Live long and protest: the power of mass action is alive in Romania


A Blogpost by Irina Bandrabur for Greenpeace

At the beginning of this month, the biggest mass protest in Romania since the fall of communism in 1989 unfolded across the country. Hundreds of thousands of people in the capital, Bucharest, and every major city in Romania took to the streets against a decree that would have decriminalised abuses of public office. After a week of peaceful protests, the government withdrew the controversial law

Photo (c) Mihai Stoica / Greenpeace
Click on photo to enlarge

You don’t see mobilisation like this every day, but it happens when the stakes are high – and it can be extremely powerful. Previous mass demonstrations highlighted cyanide open-pit mining in Rosia Montana (2013), forest protection (2015) and again corruption, after a horrible fire in a nightclub that could have been prevented if the people responsible had applied the law (Colectiv, autumn 2015).

Greenpeace Romania joined protesters because we believe the consequences of the emergency ordinance decree would have affected our work to protect the environment. It would have indirectly allowed companies to choose less costly and environmentally-damaging alternatives for their projects without fear of legal repercussions. The recently-passed executive order also threatened the already limited checks and balances against environmental crimes.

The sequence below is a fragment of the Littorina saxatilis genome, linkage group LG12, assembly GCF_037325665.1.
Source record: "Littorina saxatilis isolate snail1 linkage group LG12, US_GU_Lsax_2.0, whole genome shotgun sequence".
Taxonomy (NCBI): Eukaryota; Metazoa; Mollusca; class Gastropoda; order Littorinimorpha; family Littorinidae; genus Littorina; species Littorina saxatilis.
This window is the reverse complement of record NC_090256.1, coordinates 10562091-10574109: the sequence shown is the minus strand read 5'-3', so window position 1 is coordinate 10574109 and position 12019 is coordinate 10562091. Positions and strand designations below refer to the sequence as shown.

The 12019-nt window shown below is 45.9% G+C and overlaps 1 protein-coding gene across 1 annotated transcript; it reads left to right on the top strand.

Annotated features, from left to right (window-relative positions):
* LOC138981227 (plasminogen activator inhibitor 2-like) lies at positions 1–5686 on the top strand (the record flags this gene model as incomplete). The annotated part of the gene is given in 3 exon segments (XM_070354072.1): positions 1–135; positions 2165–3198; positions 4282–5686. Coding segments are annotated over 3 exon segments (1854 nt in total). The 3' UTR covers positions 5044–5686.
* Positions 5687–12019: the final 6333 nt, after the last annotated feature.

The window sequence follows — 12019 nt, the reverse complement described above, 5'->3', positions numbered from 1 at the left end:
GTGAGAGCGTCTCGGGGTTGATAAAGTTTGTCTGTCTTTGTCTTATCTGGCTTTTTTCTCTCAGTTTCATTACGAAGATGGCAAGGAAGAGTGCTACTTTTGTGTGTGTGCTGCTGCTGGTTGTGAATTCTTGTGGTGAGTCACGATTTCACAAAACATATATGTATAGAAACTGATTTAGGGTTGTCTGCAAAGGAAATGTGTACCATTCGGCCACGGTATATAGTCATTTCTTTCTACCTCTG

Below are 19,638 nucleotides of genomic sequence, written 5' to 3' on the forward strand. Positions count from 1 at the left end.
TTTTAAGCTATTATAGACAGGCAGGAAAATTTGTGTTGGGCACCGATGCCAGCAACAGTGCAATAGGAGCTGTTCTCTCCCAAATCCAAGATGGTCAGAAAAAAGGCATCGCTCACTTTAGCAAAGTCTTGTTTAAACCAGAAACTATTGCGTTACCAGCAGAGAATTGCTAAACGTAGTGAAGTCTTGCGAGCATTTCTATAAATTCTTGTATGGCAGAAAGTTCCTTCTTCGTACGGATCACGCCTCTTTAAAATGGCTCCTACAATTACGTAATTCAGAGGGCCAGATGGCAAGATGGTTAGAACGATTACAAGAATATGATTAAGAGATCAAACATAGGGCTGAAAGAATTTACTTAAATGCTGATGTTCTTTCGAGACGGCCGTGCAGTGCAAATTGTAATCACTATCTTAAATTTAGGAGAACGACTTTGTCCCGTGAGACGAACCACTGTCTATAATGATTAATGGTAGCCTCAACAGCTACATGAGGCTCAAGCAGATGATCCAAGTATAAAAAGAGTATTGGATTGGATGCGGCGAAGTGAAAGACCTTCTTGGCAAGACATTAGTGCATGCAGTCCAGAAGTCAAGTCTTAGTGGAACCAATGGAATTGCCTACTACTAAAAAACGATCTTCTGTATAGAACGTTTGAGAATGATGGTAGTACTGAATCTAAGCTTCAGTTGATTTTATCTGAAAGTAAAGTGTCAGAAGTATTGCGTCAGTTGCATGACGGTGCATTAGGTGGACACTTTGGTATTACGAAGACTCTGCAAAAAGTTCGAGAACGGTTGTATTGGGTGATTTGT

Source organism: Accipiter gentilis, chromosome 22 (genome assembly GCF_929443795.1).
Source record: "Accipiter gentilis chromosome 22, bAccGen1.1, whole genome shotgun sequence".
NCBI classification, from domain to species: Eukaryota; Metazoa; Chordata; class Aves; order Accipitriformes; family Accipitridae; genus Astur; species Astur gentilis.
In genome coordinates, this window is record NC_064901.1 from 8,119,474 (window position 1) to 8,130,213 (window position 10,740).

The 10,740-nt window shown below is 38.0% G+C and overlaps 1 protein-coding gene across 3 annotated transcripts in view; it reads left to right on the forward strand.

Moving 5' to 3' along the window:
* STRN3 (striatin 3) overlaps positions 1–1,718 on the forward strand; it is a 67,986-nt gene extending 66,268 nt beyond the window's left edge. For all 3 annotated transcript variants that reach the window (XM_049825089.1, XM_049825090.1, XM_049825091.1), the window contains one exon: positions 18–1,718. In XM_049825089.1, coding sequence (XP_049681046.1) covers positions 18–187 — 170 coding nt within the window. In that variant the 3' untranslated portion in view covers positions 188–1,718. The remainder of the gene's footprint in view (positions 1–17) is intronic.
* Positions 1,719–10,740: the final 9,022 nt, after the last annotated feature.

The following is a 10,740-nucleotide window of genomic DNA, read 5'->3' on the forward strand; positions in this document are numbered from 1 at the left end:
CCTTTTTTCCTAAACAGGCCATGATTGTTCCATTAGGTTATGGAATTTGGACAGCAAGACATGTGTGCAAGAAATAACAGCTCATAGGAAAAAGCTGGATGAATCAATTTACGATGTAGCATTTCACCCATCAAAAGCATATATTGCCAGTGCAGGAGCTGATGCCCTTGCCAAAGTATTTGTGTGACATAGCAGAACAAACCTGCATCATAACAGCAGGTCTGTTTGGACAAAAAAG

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Questions for this article:

Can peace be guaranteed through nonviolent means?

How effective are mass protest marches?

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The reasons that hundreds of thousands of people so vocally rejected this decree may vary in tone from one to the next, but we knew the country needed to stand together against corruption: in a country that decriminalises corruption, there is no protection against environmental crimes.

Crowds all over Romania braved a bitter winter chill to protest. With creativity and humour on the banners displayed they inspired many more to join in and add their own – or even fly in from other countries where they now live – to show solidarity. Because of the pressure exerted by the large number of people that took to the streets to protect democracy, the Government repealed the ordinance.

Each time people demonstrate for something is a reminder that we must act together to protect our fundamental rights and that we have the power to change unjust actions. We are experiencing challenging times and the clock is ticking on the health of the planet. Now, more than ever, we need to unite in the fight to protect our planet from the threats posed by climate change.
Protests are going on, all over the world. If you are reading this and you feel that all might be lost, remember that someone, somewhere is just now realising that it’s time to act and is not giving up hope. There’s simply too much to lose now. We resist and insist on the fact that holding political office does not give anyone the right to exploit it to legitimise environmental, or any other kind of abuse. We are used to hard fights and improbable victories. We are stronger together. Take action now and get involved in a local active group to make your voice heard.